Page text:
Book name: Royal Exile
Author: Fiona McIntosh
Publisher: Harper Collins
Format: ebook, print
Publication Date: 2008
Star Rating: 4/5
Royal Exile is the first book in the Valisar trilogy, an epic fantasy series from Fiona McIntosh.
The Valisars have ruled Penraven for centuries. However, when Royal Exile opens, they and their neighbours are on the cusp of defeat.
The adult Valisars will soon die at the hands of Loethar, an eastern barbarian lord about to proclaim himself emperor.
Young Leo is now king. Piven, who is a severely disabled orphan adopted by the late king and queen, is safe by virtue of being no threat to anyone.
Then there’s the tiny daughter who apparently died just a few hours after being born, where all is not what it seems.
The palace servants are also adjusting to the new emperor, his mother Negev and fiancée Valya. They worry about their own safety and about how to get Piven and Leo away into exile.
Gavriel is tasked by his father, a noble, with getting Leo out of the city. They plan to take Leo into exile to keep him safe until a fight back can be arranged to reclaim the throne.
Freath poses as a traitor to the Valisars by offering to serve Loethar. He is able to substitute the body of another young boy for Leo when the search for the Valisar heir scours the countryside, murdering boy after boy.
Freath also recruits several sorcerers to help with the resistance. While some are too scared to stay loyal to the Valisars, others find their courage. There is plenty of optimism for the future, even if the struggle will be long and hard.
There is very little actual fighting beyond the first few pages. As fantasy goes, Royal Exile isn’t really about the battle so much as the aftermath of its carnage.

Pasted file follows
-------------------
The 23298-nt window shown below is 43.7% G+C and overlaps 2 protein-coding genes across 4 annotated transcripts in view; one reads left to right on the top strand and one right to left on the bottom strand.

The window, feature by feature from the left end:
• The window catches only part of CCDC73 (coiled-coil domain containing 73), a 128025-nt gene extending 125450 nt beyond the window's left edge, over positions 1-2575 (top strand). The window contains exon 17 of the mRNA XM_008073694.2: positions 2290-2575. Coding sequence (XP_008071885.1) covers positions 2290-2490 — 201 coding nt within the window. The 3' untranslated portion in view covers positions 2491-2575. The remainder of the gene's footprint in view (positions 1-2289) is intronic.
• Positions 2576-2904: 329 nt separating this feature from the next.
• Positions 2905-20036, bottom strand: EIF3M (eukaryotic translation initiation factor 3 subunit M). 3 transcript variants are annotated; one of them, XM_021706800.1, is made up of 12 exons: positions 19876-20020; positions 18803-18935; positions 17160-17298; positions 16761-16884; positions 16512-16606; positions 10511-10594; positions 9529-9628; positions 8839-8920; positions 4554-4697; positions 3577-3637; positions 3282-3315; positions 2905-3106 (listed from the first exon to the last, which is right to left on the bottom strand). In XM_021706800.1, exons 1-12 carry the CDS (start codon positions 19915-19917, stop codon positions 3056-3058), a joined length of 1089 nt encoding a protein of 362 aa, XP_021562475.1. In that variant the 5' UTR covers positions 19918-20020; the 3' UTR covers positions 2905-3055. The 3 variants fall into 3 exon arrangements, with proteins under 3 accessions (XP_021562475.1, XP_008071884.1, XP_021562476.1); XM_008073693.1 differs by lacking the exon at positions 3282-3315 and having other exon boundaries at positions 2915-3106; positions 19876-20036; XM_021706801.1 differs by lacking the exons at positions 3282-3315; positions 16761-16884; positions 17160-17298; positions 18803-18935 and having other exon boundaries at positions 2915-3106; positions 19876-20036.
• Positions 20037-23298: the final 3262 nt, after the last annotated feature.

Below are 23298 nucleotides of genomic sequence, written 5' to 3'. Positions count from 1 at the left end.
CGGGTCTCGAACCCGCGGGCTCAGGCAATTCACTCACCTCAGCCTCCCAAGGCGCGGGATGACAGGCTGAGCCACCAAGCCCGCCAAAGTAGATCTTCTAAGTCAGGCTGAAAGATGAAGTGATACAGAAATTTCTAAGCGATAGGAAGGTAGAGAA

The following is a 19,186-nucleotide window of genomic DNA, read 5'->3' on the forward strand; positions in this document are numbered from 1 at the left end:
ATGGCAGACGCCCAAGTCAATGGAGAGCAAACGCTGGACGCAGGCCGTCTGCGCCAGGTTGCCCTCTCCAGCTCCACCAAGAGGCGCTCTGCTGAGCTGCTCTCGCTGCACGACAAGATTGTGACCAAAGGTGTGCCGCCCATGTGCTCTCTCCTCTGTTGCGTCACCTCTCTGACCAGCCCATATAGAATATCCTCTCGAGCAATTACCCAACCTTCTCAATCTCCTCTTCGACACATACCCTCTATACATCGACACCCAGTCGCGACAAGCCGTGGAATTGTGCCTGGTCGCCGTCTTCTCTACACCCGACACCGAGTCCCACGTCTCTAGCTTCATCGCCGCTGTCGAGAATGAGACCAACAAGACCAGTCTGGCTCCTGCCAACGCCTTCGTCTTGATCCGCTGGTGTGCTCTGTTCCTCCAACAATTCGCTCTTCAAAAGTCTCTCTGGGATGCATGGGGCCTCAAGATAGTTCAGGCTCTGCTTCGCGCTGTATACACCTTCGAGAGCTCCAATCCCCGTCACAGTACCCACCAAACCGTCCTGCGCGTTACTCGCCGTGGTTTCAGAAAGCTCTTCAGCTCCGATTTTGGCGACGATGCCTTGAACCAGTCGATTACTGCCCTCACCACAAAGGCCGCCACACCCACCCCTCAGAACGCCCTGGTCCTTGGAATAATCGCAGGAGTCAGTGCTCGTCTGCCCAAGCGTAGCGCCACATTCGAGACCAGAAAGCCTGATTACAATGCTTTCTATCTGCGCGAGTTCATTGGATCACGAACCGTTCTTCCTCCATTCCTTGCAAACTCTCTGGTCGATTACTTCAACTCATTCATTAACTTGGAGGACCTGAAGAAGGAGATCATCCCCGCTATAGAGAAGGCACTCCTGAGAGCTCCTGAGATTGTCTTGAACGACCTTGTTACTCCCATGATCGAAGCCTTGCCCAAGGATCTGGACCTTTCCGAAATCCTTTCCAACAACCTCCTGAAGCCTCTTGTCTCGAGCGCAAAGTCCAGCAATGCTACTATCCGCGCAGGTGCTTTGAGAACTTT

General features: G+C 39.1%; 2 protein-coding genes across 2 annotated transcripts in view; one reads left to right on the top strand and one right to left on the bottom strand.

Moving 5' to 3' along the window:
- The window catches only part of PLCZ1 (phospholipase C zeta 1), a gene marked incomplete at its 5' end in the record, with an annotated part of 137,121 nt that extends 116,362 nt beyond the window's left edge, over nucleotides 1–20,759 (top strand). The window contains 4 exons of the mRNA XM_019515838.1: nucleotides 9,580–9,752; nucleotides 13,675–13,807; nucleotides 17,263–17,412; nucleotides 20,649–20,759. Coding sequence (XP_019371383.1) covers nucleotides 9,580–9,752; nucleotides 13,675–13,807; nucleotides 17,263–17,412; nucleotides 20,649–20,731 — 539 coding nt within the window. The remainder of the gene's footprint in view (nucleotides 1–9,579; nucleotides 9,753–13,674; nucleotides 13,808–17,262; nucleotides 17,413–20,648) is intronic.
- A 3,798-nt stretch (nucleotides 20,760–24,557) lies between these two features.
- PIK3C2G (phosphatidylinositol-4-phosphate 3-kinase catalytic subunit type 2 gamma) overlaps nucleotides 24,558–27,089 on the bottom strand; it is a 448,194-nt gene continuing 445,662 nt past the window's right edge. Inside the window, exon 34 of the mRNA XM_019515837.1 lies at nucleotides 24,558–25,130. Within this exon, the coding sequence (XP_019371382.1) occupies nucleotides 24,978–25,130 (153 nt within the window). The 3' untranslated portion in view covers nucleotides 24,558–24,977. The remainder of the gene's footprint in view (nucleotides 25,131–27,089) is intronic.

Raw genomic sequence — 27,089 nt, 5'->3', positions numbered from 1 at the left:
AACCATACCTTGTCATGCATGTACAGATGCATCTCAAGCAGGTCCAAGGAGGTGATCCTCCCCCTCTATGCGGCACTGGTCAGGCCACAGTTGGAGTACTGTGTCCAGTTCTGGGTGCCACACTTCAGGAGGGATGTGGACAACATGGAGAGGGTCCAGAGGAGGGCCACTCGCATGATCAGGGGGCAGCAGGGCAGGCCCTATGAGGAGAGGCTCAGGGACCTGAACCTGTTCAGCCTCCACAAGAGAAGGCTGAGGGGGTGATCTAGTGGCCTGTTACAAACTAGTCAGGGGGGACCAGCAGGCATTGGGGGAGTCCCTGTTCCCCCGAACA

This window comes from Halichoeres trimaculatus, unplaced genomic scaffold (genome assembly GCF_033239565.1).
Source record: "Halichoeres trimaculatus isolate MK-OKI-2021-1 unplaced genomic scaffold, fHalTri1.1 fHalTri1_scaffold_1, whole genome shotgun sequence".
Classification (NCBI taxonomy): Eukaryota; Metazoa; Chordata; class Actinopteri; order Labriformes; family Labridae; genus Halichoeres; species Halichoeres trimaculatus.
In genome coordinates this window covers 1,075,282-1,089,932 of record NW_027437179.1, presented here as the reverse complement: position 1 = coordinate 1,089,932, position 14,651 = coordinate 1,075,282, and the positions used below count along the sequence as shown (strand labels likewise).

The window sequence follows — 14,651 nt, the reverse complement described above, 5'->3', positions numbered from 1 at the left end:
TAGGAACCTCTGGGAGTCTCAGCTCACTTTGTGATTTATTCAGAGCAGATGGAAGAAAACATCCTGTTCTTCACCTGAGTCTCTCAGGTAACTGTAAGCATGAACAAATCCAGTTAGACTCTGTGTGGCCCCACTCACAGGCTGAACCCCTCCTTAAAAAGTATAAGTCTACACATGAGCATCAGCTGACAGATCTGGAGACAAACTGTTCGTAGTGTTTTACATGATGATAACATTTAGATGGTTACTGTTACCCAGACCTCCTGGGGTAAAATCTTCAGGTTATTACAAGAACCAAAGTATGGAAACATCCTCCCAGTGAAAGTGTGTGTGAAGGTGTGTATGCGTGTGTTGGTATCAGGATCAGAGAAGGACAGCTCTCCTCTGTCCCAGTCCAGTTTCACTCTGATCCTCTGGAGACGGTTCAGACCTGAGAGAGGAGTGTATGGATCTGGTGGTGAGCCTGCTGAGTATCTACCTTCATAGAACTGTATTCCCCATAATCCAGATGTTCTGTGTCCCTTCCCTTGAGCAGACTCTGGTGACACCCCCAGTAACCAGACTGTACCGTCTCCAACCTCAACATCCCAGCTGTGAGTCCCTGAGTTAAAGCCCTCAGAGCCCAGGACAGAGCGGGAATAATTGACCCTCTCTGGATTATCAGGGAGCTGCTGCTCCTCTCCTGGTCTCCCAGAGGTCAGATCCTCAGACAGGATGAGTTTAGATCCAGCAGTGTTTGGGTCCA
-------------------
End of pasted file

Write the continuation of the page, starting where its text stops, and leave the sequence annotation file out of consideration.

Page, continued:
The focus instead is on the ruling family’s children. Leo displays every sign of being fit to reign as king if the future fight back succeeds.
Piven is too severely disabled to truly engage with the world, but I was intrigued by him and felt that he had plenty of scope to become more central later in the series.
The young daughter remains a mystery left for the next two books in the trilogy.
I liked Royal Exile very much. It was less a complete story in its own right so much as an introduction to an array of characters in the midst of rapidly changing circumstances.
Fiona McIntosh then propelled each group forward into their own narrative (Leo’s escape, Piven’s existence in the castle, Freath’s attempts to weaken the new emperor from within the system).
Royal Exile felt very dynamic indeed. Fiona McIntosh wasn’t afraid to leave some characters’ arcs for the next two books, and I liked that about the story.
The baby Valisar princess and Gavriel’s brother, who disappears at the beginning, don’t have their narratives explained in this book, but the reader knows that the second and third books will come back to them. That takes a lot of confidence in an author, but Fiona McIntosh carried it off.
Without a lot of battle action, yet almost no romance to speak of, it felt difficult to categorise Royal Exile within the fantasy genre. There was a certain amount of magic involved, and the fictional universe was firmly fantasy in a Medieval European way.
Royal Exile’s focus was mostly on character, which I admired. It was very well done.
Thank you for reading my review of Royal Exile by Fiona McIntosh.
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If you’ve enjoyed this review, you might be interested reading in my review of Tyrant’s Blood by Fiona McIntosh. This is the second book in the Valisar trilogy.
Or you might like to take a look at my review of The Forge in the Forest by Michael Scott Rohan.
If you fancy something different, you might like to take a chance on my review of The Trebizon books by Anne Digby.